December 20, 2014

Making edible metallic glitter – a recipe:

Is your glitter edible? I am a little concerned that many people are unknowingly adding non-toxic glitters to their cake and cupcakes, in the mistaken belief that they are edible. These glitters are often sold along side edible products but are intended for decoration purposes only – to be used on items that are removed not to be eaten!!
Edible products that add sparkle are available however it is much more fun and cost effective to make your own. You can also easily make your edible glitter in any colour you might choose.

Here’s how to create edible metallic glitter:

(edible coloured glitter/fairy dust will be covered in a separate post, shortly)

edible metallic glitter

Edible glitter made from Gum Arabic and edible lustre dust

You will need:

½ teaspoon Gum Arabic
½ teaspoon hot water
½ teaspoon edible metallic luster dust in colour of your choice  – I use the Squire Kitchen edible metallic dusts
Paintbrush – flat headed or pallet knife
Non-stick ovenproof  sheet or silicone mat
Oven preheated to 140°C
Sieve or tea strainer

Mix the Gum Arabic, water and food dust together in a small bowl, it should look like thick paint.
Pour onto the non-stick ovenproof sheet and spread the mix thinly using a paintbrush or pallet knife, you will find it separates into globules, this is perfectly normal.

1 baking gum arabic to make edible glitter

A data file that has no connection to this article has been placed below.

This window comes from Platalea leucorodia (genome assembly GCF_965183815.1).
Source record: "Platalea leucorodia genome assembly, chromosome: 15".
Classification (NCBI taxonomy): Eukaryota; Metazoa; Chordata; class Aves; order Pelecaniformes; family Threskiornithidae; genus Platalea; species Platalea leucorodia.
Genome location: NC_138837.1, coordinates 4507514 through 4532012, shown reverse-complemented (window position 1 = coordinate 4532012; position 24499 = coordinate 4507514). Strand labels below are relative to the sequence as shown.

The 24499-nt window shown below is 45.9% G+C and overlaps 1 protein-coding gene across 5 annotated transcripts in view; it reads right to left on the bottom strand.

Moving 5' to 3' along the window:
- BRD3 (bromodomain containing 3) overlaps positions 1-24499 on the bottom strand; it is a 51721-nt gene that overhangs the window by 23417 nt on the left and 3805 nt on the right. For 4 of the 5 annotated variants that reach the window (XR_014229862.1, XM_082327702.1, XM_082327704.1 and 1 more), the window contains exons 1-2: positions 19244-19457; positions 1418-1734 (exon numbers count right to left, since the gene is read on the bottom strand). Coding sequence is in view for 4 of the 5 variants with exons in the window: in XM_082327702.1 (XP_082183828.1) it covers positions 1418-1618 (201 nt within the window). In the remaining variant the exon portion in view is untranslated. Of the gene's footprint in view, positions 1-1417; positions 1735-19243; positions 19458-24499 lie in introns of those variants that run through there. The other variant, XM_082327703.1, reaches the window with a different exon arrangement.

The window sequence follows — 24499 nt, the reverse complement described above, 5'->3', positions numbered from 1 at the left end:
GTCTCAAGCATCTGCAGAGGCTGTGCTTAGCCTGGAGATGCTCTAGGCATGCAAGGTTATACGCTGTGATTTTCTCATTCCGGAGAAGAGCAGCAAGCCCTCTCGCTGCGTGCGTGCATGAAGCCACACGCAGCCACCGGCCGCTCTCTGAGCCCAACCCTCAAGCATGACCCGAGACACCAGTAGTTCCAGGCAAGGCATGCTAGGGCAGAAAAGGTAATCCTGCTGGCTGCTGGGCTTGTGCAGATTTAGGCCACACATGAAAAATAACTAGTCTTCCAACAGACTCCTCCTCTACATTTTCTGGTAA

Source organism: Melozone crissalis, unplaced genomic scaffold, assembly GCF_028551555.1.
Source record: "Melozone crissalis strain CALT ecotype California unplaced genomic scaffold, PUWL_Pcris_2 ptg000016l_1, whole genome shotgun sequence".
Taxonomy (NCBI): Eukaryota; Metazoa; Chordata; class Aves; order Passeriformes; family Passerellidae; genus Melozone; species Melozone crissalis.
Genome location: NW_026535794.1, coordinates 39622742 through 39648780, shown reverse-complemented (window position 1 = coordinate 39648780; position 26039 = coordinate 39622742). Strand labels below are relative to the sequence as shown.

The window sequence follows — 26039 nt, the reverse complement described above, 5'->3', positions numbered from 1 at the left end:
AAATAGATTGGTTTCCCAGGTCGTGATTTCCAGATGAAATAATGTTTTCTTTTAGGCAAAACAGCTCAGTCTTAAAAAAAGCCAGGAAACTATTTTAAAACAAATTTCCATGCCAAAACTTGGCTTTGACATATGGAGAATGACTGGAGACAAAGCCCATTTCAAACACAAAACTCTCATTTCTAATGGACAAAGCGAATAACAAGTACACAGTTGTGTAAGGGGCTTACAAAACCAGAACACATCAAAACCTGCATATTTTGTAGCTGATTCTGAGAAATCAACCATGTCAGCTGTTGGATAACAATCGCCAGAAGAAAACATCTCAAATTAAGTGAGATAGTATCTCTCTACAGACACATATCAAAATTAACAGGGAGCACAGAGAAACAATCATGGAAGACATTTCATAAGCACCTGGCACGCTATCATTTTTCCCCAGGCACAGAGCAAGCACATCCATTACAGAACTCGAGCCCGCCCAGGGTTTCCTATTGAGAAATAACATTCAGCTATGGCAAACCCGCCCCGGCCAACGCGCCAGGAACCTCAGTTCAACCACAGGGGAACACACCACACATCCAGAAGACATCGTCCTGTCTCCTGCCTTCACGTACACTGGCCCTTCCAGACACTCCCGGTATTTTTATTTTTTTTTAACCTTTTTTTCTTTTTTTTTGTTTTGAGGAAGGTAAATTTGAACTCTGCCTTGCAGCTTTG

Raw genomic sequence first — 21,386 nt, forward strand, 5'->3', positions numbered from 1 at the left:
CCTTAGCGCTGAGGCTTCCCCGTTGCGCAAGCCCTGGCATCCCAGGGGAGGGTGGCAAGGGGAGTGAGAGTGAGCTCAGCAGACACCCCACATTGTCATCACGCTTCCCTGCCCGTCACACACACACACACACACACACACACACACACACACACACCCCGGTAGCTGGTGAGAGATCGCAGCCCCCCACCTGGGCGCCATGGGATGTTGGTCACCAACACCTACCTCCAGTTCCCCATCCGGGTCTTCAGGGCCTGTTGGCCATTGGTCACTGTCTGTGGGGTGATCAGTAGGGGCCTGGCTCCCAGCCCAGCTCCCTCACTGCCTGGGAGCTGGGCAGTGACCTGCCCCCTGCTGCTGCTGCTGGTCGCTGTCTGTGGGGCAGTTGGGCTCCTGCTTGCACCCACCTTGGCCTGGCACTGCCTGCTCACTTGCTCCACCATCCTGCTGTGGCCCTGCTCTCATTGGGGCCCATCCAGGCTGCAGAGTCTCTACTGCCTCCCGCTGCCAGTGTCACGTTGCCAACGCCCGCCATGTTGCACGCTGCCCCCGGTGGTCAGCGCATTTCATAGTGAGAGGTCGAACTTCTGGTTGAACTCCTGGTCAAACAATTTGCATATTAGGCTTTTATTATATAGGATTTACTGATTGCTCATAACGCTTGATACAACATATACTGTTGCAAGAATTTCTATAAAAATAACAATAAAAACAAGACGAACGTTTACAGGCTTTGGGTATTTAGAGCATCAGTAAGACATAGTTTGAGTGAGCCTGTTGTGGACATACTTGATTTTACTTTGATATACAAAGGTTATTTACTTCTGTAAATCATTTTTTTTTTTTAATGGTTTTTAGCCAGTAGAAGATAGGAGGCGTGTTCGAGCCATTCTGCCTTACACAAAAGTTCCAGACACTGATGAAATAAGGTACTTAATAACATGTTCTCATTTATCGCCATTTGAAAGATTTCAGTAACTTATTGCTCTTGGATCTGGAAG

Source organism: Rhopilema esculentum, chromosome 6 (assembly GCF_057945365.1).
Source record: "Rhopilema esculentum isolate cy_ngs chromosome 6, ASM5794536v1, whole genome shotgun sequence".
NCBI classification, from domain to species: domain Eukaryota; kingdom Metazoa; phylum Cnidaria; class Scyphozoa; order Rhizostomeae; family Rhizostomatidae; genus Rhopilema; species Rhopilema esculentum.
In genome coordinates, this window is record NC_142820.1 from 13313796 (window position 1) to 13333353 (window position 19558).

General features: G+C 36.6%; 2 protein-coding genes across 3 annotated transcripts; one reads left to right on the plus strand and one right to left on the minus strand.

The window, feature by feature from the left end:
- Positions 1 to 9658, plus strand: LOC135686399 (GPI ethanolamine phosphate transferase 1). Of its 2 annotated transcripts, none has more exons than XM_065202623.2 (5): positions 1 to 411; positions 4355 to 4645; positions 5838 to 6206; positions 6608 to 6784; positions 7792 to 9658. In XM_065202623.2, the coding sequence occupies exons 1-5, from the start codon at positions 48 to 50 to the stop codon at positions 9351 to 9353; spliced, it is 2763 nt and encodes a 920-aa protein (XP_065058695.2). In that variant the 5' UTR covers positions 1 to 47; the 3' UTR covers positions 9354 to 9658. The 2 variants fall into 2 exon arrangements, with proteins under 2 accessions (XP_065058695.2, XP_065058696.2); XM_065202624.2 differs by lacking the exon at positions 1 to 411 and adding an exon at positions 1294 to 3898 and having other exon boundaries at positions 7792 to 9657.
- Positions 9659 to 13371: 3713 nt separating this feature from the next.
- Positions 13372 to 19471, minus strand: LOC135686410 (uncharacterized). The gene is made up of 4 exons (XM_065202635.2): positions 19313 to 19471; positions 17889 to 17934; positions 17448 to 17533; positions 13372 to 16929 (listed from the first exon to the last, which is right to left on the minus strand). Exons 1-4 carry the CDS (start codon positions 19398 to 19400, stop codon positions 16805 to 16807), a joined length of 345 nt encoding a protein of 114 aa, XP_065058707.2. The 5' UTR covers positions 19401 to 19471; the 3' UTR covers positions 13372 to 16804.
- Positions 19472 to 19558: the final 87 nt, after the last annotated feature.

Bake for about 10mins or until the mix is thoroughly dry and starting to peel away from the sheet.

2 baked gum arabic to make edible glitter
Remove from the oven and cool, then rub through a sieve or tea strainer

4 sieving-the-metallic-gun-arabic-glitter
The glitter particle size you obtain depends on the mesh size used.

5 course-metallic-glitter-made-with-gum-arabic6 fine-metallic-glitter-made-with-gum-arabic
Store your edible glitter in a small air tight container ready for use.
To use, sprinkle glitter on your cake and cupcake as desired.

8 cupcake-sprinked-with-edible-gum-arabic-edible-glitter

I hope I’ve  inspired to have a go ……Gum Arabic and edible metallic dusts are available from our online shop if you don’t already have these ingredients in your cake decorating kit.

Do let us know how you get on.

Happy baking

Lindy

Comments

  1. This is an AWESOME tutorial! I can’t wait to try this. Thank you for sharing!!!

  2. Hi Suzn,
    Hope you have fun experimenting. Let us know how you get on!
    Glittering times ahead!
    Marina

  3. Wow thanks for the tutorial, so excited about trying it! :)

  4. Alison hanns says:

    I saw a similar thing to this on a cookery chatsite a couple of years ago but lost it.
    So, thanks for sharing. It is so easy to do….I use a large pyrex plate and paint the coloured ‘glue’ straight onto the plate in a thin layer but I watch it in the oven like a hawk as I had some turn a nasty brown! ;0(.

    Ive just made sum pretty pale pink to use on forty eight butterfly cupcakes for the weekend, it looks so pretty, I’m well pleased with the result, thanks. Another good thing about making your own glitter is that you can varybthe size of the flakes AND more importantly, you know for sure that its definitely edible.